How he stole homes

Excerpted from USAToday:

After police arrested Barber in August 2004, several witnesses told them Barber had blank real estate deeds in the back of his gold Infiniti Q45 luxury car, Marshall says. Deed fraud is almost impossible to detect before the damage is done.

“The whole system of (real estate) recording is set up assuming the society is sheep and there are no wolves,” Barber says.

He sketches a series of scenarios in which he could steal your home and borrow money against it, and you wouldn’t know until his lender tried to foreclose on your house.

Barber could, for example, find an older neighborhood where most residents are retired and their homes paid off. He could forge a homeowner’s signature, he says, and deed the house to himself. He could buy a notary’s stamp for about $35 at an office supply store, and file the fake deed at the county recorder’s office for $21.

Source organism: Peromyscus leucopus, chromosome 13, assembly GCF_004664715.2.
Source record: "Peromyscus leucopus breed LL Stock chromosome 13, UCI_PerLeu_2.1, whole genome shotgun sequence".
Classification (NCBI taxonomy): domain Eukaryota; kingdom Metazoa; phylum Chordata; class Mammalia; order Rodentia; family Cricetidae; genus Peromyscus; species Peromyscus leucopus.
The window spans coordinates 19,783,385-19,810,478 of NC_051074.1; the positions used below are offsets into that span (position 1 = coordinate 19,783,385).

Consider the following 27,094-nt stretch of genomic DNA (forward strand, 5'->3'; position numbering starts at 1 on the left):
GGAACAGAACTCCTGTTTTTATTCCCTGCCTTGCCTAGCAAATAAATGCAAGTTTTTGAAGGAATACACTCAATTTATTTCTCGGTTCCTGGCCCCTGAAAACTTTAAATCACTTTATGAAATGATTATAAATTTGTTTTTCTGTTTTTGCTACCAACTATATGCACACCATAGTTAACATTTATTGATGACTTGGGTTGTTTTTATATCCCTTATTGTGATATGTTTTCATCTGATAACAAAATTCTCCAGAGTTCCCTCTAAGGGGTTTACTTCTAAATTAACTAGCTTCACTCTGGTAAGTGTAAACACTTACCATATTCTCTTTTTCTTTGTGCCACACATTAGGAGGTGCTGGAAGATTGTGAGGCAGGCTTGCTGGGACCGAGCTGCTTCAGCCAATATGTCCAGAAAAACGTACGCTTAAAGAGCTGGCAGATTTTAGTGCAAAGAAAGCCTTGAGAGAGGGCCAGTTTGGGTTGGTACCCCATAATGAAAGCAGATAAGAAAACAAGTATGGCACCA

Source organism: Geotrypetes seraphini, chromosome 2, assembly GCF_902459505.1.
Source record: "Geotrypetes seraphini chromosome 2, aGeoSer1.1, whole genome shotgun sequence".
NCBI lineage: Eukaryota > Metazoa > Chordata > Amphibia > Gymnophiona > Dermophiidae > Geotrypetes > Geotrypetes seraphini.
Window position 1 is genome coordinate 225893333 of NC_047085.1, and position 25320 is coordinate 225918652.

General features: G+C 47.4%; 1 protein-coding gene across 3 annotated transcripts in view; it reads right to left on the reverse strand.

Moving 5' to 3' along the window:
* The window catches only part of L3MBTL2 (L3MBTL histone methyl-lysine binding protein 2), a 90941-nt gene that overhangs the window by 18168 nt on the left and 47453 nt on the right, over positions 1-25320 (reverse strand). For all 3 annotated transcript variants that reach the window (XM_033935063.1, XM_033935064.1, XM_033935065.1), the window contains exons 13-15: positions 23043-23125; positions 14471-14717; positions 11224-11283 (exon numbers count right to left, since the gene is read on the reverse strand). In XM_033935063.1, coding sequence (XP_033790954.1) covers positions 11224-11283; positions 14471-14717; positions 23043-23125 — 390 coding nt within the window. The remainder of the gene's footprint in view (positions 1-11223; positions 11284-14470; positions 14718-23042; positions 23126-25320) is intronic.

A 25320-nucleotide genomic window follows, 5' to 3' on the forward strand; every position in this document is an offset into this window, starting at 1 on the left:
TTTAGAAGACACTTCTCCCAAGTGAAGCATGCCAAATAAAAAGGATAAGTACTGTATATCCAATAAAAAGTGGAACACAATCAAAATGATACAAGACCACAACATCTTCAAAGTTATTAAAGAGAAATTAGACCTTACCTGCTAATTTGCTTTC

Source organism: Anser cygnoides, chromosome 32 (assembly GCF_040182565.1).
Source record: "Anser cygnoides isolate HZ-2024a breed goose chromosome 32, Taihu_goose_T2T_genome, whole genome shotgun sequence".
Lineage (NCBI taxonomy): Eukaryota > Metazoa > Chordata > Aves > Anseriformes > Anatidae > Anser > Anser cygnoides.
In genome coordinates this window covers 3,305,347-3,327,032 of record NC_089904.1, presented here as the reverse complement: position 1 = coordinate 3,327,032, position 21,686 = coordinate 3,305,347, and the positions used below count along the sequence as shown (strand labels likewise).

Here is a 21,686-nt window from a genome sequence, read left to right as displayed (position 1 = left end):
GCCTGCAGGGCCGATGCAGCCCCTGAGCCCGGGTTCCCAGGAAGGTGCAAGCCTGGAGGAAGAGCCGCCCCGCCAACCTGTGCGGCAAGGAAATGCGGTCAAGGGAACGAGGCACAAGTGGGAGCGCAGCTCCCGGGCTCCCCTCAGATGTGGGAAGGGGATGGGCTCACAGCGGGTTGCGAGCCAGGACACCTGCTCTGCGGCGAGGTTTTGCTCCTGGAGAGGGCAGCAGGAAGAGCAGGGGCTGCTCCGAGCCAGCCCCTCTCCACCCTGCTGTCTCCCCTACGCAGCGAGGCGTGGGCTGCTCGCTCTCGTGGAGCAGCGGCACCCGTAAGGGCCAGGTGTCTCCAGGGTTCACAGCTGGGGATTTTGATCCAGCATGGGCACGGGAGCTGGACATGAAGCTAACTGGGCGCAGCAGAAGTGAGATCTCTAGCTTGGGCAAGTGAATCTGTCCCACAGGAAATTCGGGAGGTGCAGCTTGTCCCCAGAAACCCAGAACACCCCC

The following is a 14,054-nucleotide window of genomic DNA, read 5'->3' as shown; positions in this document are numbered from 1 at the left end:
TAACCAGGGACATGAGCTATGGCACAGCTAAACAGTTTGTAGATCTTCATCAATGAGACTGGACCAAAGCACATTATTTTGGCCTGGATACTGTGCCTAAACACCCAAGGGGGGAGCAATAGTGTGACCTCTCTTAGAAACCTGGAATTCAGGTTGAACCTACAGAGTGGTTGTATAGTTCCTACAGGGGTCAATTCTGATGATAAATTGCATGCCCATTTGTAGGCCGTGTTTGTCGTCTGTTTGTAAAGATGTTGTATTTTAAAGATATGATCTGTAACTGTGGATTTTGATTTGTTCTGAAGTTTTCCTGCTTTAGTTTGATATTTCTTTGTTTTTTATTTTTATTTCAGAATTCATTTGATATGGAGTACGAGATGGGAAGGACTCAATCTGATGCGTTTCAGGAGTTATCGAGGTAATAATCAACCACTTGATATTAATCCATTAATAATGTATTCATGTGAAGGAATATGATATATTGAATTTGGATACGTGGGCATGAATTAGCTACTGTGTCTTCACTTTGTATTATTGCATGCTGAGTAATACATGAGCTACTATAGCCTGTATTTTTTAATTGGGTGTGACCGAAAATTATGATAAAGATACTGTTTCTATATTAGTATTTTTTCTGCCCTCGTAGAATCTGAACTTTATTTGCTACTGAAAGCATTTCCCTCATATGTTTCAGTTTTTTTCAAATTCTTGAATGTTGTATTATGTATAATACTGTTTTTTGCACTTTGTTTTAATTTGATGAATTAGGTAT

Then, with the title to the property in his name, Barber could take out a mortgage against it. “If you could buy one house that way,” he says, “you could buy 20 a day.”

In fact, no county recorder’s office will verify the information on real estate documents, says Mark Monacelli, president of the Property Records Industry Association. The recorder’s job is to ensure that documents are filled out properly, signed and notarized.

“The system has always been vulnerable,” says Monacelli, who agrees that if anyone wanted to commit such fraud, it’s not hard.